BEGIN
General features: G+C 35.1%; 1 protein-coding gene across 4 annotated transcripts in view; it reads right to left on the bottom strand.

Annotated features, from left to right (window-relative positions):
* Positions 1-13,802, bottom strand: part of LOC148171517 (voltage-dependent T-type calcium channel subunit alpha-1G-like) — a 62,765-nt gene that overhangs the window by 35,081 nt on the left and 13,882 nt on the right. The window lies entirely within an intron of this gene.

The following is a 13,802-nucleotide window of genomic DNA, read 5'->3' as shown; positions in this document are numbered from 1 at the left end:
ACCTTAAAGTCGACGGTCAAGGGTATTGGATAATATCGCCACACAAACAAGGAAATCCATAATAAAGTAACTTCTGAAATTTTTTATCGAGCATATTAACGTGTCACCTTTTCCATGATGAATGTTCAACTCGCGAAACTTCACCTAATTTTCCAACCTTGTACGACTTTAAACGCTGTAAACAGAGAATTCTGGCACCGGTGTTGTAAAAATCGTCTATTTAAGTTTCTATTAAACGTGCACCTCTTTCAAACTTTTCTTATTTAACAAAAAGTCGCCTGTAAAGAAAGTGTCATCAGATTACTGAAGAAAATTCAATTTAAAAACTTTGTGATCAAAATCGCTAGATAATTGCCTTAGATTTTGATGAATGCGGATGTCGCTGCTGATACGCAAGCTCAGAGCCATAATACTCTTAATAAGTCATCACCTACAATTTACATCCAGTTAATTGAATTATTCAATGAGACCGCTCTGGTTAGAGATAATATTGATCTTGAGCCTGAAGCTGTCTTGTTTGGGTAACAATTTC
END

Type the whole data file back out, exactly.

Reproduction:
General features: G+C 35.1%; 1 protein-coding gene across 4 annotated transcripts in view; it reads right to left on the bottom strand.

Annotated features, from left to right (window-relative positions):
* Positions 1-13,802, bottom strand: part of LOC148171517 (voltage-dependent T-type calcium channel subunit alpha-1G-like) — a 62,765-nt gene that overhangs the window by 35,081 nt on the left and 13,882 nt on the right. The window lies entirely within an intron of this gene.

The following is a 13,802-nucleotide window of genomic DNA, read 5'->3' as shown; positions in this document are numbered from 1 at the left end:
ACCTTAAAGTCGACGGTCAAGGGTATTGGATAATATCGCCACACAAACAAGGAAATCCATAATAAAGTAACTTCTGAAATTTTTTATCGAGCATATTAACGTGTCACCTTTTCCATGATGAATGTTCAACTCGCGAAACTTCACCTAATTTTCCAACCTTGTACGACTTTAAACGCTGTAAACAGAGAATTCTGGCACCGGTGTTGTAAAAATCGTCTATTTAAGTTTCTATTAAACGTGCACCTCTTTCAAACTTTTCTTATTTAACAAAAAGTCGCCTGTAAAGAAAGTGTCATCAGATTACTGAAGAAAATTCAATTTAAAAACTTTGTGATCAAAATCGCTAGATAATTGCCTTAGATTTTGATGAATGCGGATGTCGCTGCTGATACGCAAGCTCAGAGCCATAATACTCTTAATAAGTCATCACCTACAATTTACATCCAGTTAATTGAATTATTCAATGAGACCGCTCTGGTTAGAGATAATATTGATCTTGAGCCTGAAGCTGTCTTGTTTGGGTAACAATTTC